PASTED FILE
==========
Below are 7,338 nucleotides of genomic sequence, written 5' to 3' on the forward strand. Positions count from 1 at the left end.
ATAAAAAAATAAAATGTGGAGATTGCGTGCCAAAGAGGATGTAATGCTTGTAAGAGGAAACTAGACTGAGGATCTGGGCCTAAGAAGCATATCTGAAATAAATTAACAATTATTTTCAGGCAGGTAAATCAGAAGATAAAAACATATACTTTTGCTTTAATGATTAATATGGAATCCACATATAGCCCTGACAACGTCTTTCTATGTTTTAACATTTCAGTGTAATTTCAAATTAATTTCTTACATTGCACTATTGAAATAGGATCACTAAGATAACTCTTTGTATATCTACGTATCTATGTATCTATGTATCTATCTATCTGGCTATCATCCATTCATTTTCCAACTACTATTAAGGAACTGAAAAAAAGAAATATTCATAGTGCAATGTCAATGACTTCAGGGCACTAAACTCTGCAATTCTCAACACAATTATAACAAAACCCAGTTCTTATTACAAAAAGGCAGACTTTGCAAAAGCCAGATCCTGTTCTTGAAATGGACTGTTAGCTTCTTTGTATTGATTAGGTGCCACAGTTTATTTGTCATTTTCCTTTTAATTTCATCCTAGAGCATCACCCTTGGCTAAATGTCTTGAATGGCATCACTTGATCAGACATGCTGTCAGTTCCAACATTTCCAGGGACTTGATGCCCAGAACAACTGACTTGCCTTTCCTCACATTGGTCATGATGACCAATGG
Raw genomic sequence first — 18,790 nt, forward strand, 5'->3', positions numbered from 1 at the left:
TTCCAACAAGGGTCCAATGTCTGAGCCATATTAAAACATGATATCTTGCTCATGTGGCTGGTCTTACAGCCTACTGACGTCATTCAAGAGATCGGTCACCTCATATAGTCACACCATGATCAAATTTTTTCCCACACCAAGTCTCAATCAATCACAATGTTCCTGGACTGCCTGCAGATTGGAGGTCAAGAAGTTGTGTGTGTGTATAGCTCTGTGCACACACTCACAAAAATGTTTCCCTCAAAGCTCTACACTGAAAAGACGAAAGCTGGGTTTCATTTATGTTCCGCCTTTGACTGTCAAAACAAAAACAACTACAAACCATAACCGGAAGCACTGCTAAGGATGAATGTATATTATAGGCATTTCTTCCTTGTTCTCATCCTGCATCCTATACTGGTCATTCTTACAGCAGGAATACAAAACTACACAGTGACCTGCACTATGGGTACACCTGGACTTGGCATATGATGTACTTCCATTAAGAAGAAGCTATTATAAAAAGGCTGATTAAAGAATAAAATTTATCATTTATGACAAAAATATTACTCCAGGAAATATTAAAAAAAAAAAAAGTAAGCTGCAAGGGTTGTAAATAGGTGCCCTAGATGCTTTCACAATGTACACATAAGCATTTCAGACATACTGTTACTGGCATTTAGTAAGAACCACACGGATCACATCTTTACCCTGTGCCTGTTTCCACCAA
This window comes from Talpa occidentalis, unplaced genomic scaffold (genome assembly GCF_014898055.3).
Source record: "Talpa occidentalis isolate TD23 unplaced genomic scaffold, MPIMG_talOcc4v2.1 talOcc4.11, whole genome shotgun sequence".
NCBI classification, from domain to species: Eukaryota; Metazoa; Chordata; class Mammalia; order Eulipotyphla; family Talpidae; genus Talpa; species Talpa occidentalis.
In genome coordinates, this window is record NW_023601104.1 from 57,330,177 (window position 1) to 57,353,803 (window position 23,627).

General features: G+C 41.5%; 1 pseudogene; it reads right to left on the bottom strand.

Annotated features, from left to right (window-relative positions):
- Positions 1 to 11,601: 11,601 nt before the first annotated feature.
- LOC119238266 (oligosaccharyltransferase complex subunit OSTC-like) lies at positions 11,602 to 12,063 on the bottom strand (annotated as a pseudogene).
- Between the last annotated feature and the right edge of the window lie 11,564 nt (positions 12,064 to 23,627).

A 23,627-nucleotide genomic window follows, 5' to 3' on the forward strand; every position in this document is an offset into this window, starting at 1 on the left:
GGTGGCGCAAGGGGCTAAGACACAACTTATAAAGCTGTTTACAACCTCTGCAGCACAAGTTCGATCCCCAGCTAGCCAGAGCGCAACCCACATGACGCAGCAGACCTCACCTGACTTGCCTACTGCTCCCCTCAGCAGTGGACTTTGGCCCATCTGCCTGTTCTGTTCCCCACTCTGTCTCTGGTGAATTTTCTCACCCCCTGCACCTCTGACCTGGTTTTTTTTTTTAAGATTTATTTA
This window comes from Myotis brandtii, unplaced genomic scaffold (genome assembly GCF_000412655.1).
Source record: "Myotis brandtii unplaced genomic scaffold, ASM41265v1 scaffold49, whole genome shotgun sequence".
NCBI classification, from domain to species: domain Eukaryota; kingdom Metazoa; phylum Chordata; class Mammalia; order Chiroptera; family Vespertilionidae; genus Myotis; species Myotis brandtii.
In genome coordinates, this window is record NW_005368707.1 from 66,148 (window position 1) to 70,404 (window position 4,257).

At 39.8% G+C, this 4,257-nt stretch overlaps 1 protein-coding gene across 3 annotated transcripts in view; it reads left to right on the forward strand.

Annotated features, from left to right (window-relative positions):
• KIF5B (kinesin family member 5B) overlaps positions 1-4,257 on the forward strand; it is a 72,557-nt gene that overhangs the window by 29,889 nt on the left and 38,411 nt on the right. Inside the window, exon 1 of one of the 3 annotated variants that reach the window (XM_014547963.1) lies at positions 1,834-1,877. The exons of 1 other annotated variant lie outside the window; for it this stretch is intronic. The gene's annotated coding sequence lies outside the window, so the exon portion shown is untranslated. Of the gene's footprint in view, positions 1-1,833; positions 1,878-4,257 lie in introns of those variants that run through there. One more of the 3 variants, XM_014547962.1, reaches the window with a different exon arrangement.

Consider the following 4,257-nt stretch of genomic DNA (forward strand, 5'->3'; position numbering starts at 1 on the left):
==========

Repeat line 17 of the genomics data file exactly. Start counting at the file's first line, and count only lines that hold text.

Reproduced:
Source record: "Myotis brandtii unplaced genomic scaffold, ASM41265v1 scaffold49, whole genome shotgun sequence".